I am not claiming this is definite insofar as again the question is whether Hegel thinks that this only occurs when the state is actualized, but if he thinks he has grasped the concept of the state without its actuality (i.e., with what is presented in this text), then there's a problem with that claim in the Hegelian system. To reword that, this passage suggests either that

  1. Hegel thinks that he understand the concept of the state

OR

  1. Hegel thinks that he does not understand the concept of the state

IF 1, then the state is actual because it cannot be understood as pure ideality. And it would follow Hegel thinks he's at the end of history -- since the content of §360 requires that.

IF 2, then Hegel's got a potential problem in that his philosophy has become merely speculative rather than concrete, and we cannot trust the deliverances of Grundlinien to be deliverances of Reason [Vernunft]...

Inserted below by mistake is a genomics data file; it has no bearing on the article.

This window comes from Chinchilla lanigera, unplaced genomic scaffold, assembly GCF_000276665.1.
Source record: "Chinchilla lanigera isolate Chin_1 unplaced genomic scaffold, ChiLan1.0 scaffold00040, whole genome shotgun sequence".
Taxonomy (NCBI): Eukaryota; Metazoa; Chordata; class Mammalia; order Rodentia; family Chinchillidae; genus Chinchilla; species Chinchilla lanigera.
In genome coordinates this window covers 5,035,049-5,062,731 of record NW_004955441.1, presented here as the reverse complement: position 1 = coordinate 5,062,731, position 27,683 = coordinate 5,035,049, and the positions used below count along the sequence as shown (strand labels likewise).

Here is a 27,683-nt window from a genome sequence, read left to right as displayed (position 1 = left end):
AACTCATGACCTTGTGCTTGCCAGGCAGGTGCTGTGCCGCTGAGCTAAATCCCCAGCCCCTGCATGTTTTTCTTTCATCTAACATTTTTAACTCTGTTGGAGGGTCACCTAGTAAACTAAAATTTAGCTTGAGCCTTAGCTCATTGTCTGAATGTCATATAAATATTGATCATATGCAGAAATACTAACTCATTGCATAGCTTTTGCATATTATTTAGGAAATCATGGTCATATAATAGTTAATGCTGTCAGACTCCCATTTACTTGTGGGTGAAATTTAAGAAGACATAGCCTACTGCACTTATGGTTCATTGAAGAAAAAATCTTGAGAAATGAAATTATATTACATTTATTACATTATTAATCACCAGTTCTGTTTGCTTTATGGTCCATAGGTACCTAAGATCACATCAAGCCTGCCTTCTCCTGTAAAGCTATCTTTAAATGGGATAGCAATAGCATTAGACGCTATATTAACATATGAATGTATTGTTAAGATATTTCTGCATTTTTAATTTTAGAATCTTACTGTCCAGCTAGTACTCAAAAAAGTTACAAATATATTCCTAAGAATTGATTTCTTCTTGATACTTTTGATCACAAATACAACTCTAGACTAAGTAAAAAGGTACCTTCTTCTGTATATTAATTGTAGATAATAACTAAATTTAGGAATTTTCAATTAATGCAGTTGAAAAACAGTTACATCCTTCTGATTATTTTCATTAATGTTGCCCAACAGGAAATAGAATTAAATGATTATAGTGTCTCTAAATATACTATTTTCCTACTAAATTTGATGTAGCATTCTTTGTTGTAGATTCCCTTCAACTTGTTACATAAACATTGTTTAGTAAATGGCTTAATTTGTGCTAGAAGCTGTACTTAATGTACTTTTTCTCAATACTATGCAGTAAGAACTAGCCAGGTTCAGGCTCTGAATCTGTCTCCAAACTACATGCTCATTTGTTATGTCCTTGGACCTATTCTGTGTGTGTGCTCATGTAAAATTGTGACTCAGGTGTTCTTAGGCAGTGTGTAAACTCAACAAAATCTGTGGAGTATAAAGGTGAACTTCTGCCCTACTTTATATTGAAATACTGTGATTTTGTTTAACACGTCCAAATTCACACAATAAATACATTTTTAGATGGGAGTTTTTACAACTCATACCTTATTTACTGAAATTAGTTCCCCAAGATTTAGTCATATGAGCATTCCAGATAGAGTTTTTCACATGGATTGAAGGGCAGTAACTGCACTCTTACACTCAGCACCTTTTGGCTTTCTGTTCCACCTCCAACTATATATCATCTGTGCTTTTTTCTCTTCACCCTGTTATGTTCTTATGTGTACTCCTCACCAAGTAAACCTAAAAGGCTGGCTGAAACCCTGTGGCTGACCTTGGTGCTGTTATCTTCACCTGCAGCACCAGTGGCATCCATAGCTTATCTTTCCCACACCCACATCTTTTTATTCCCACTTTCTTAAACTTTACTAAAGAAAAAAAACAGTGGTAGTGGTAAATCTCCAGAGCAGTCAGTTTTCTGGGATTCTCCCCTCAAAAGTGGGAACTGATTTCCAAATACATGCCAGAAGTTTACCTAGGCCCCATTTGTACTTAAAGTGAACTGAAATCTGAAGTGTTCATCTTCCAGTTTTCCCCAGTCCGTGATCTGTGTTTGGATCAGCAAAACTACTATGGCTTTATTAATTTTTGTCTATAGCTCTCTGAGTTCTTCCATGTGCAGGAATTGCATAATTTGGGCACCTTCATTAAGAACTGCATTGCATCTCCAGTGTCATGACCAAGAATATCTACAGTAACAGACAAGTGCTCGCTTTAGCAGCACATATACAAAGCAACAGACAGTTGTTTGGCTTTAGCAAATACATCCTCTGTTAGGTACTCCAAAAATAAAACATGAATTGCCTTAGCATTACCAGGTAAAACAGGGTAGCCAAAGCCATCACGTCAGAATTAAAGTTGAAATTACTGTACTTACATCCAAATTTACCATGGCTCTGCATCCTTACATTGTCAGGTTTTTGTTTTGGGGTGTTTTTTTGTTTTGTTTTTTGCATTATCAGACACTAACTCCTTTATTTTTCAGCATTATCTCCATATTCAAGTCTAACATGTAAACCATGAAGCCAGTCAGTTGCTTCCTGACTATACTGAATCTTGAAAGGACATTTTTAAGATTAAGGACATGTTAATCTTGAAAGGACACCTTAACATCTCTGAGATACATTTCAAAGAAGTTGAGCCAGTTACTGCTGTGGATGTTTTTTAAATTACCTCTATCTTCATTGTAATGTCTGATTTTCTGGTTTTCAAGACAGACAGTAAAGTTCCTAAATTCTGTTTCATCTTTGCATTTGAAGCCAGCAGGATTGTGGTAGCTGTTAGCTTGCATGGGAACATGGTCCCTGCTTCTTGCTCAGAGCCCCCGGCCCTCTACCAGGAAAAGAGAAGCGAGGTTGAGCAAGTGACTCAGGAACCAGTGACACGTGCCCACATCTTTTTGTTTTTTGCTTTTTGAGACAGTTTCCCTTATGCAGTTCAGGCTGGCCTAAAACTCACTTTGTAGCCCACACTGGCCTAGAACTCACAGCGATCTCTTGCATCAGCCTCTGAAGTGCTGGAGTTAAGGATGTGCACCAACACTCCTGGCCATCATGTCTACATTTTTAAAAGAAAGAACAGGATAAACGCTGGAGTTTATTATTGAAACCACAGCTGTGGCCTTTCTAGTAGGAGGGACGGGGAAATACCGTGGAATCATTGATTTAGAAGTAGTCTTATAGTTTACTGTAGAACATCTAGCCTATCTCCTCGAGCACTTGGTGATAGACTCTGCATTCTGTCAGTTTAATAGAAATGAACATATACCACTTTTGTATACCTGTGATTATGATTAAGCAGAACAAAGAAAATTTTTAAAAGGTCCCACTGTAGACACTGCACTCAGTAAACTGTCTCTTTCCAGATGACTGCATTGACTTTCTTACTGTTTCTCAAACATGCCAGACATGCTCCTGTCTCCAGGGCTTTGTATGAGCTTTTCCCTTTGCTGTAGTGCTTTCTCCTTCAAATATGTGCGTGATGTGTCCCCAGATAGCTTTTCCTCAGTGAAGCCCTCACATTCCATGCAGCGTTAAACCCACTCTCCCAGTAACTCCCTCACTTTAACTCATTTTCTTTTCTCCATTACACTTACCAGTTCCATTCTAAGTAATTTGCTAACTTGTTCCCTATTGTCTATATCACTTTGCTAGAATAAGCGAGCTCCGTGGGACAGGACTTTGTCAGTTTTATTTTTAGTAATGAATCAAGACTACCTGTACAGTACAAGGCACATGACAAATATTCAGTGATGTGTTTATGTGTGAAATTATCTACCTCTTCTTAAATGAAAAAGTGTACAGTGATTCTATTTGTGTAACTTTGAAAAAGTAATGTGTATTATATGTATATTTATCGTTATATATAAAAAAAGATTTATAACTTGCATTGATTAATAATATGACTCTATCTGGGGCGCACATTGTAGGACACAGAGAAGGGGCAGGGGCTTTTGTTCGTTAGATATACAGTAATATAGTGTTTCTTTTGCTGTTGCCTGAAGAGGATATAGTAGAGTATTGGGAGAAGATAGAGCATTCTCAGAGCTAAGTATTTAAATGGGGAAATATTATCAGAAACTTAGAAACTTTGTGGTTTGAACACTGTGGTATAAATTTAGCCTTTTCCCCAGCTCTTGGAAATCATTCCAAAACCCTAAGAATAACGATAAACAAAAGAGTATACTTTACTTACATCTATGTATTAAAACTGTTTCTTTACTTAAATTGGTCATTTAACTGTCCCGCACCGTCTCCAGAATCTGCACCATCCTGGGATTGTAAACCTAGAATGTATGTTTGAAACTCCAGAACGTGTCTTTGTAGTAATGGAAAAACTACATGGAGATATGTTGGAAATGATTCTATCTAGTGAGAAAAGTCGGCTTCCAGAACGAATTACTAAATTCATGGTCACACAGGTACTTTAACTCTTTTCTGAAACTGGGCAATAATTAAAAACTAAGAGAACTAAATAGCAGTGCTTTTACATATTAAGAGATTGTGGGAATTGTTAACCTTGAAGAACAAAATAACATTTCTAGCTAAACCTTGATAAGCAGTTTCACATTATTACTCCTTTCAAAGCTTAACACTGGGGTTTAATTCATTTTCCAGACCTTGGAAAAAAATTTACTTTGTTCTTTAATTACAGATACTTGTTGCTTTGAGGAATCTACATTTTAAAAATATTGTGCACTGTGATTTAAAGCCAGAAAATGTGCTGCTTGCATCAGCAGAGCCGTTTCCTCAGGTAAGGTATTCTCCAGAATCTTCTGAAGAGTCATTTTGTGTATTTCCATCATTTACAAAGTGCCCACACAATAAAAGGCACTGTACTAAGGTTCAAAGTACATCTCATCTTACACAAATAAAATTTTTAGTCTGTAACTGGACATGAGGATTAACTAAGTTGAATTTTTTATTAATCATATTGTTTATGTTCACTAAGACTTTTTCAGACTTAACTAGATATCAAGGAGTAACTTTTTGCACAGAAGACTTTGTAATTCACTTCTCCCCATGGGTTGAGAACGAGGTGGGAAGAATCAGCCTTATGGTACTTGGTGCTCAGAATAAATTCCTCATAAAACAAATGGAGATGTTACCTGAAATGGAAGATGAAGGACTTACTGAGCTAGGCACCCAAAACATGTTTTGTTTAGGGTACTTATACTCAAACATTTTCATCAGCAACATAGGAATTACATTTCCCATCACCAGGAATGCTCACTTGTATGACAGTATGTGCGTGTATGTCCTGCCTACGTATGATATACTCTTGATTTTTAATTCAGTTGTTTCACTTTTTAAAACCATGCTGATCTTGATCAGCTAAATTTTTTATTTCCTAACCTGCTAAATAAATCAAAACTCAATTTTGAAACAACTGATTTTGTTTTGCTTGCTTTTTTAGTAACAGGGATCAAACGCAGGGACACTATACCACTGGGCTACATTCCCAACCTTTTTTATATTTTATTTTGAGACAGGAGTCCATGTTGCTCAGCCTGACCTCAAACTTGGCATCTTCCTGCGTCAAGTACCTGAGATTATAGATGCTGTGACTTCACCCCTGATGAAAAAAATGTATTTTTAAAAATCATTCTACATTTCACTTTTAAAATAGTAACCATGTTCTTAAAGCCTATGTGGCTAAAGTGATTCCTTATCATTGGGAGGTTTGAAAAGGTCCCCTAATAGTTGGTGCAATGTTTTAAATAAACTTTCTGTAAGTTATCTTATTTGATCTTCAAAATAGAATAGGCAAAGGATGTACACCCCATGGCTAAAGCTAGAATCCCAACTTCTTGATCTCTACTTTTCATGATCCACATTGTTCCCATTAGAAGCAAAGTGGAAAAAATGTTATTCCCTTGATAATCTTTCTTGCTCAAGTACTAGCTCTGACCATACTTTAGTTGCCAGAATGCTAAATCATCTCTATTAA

Peperzak argues that this is not a triumphalism about Hegel's present for two reasons. First, he points out that for Hegel there is an "'infinite' difference between objective spirit and absolute spirit (Enc A 305 & R)" (Peperzak Modern Freedom, p. 614). On this feature, the ending describes absolute spirit whereas the text that comes before is about objective spirit (that presumably is not yet absolute). Second, Peperzak sees this as an abrupt ending that does not follow immediately from the rest of the text. On this reading, Hegel fudges on the meaning of "world history" (Perperzak p. 615). But confusingly, Peperzak explains that the §356ff provides a condensed version of Hegel's philosophy of history which "indicates overall synthesis that has been realized, despite all lingering forms of injustice that continue to plague the world" (Peperzak pp. 616-7).